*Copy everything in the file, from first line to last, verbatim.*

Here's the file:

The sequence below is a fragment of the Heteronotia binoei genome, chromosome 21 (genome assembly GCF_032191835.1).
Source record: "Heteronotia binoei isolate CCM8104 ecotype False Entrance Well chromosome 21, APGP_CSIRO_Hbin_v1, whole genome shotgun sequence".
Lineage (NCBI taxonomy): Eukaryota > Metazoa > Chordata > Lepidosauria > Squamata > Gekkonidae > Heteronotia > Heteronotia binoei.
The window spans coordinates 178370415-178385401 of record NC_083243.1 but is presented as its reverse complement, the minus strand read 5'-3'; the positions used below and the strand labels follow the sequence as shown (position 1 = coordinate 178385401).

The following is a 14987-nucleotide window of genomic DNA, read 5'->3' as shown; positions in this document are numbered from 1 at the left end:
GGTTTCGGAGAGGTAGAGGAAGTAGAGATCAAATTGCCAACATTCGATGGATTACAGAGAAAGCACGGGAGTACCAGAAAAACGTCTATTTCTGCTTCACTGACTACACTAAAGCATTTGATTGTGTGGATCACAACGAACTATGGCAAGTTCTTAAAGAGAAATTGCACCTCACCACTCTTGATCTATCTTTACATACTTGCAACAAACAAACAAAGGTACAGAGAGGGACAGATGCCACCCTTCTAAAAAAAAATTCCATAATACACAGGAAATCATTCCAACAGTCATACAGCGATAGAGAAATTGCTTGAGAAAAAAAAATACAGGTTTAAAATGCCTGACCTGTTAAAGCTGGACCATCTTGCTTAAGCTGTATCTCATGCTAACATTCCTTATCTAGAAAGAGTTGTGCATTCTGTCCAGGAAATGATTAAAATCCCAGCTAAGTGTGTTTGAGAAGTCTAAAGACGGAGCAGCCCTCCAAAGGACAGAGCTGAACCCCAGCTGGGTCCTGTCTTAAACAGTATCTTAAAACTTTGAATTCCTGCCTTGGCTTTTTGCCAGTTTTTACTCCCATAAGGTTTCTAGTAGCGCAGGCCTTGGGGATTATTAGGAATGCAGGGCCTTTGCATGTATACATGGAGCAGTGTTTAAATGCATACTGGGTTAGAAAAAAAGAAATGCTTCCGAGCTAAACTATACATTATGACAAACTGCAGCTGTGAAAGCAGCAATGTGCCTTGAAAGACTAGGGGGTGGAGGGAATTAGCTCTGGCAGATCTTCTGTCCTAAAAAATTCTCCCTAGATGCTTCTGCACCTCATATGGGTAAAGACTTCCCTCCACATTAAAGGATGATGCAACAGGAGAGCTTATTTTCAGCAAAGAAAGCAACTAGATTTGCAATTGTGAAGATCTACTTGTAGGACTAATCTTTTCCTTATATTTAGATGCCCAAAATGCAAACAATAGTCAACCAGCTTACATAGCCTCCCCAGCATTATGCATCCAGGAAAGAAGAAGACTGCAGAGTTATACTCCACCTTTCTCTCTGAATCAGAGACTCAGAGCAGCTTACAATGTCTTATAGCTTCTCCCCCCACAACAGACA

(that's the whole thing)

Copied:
The sequence below is a fragment of the Heteronotia binoei genome, chromosome 21 (genome assembly GCF_032191835.1).
Source record: "Heteronotia binoei isolate CCM8104 ecotype False Entrance Well chromosome 21, APGP_CSIRO_Hbin_v1, whole genome shotgun sequence".
Lineage (NCBI taxonomy): Eukaryota > Metazoa > Chordata > Lepidosauria > Squamata > Gekkonidae > Heteronotia > Heteronotia binoei.
The window spans coordinates 178370415-178385401 of record NC_083243.1 but is presented as its reverse complement, the minus strand read 5'-3'; the positions used below and the strand labels follow the sequence as shown (position 1 = coordinate 178385401).

The following is a 14987-nucleotide window of genomic DNA, read 5'->3' as shown; positions in this document are numbered from 1 at the left end:
GGTTTCGGAGAGGTAGAGGAAGTAGAGATCAAATTGCCAACATTCGATGGATTACAGAGAAAGCACGGGAGTACCAGAAAAACGTCTATTTCTGCTTCACTGACTACACTAAAGCATTTGATTGTGTGGATCACAACGAACTATGGCAAGTTCTTAAAGAGAAATTGCACCTCACCACTCTTGATCTATCTTTACATACTTGCAACAAACAAACAAAGGTACAGAGAGGGACAGATGCCACCCTTCTAAAAAAAAATTCCATAATACACAGGAAATCATTCCAACAGTCATACAGCGATAGAGAAATTGCTTGAGAAAAAAAAATACAGGTTTAAAATGCCTGACCTGTTAAAGCTGGACCATCTTGCTTAAGCTGTATCTCATGCTAACATTCCTTATCTAGAAAGAGTTGTGCATTCTGTCCAGGAAATGATTAAAATCCCAGCTAAGTGTGTTTGAGAAGTCTAAAGACGGAGCAGCCCTCCAAAGGACAGAGCTGAACCCCAGCTGGGTCCTGTCTTAAACAGTATCTTAAAACTTTGAATTCCTGCCTTGGCTTTTTGCCAGTTTTTACTCCCATAAGGTTTCTAGTAGCGCAGGCCTTGGGGATTATTAGGAATGCAGGGCCTTTGCATGTATACATGGAGCAGTGTTTAAATGCATACTGGGTTAGAAAAAAAGAAATGCTTCCGAGCTAAACTATACATTATGACAAACTGCAGCTGTGAAAGCAGCAATGTGCCTTGAAAGACTAGGGGGTGGAGGGAATTAGCTCTGGCAGATCTTCTGTCCTAAAAAATTCTCCCTAGATGCTTCTGCACCTCATATGGGTAAAGACTTCCCTCCACATTAAAGGATGATGCAACAGGAGAGCTTATTTTCAGCAAAGAAAGCAACTAGATTTGCAATTGTGAAGATCTACTTGTAGGACTAATCTTTTCCTTATATTTAGATGCCCAAAATGCAAACAATAGTCAACCAGCTTACATAGCCTCCCCAGCATTATGCATCCAGGAAAGAAGAAGACTGCAGAGTTATACTCCACCTTTCTCTCTGAATCAGAGACTCAGAGCAGCTTACAATGTCTTATAGCTTCTCCCCCCACAACAGACA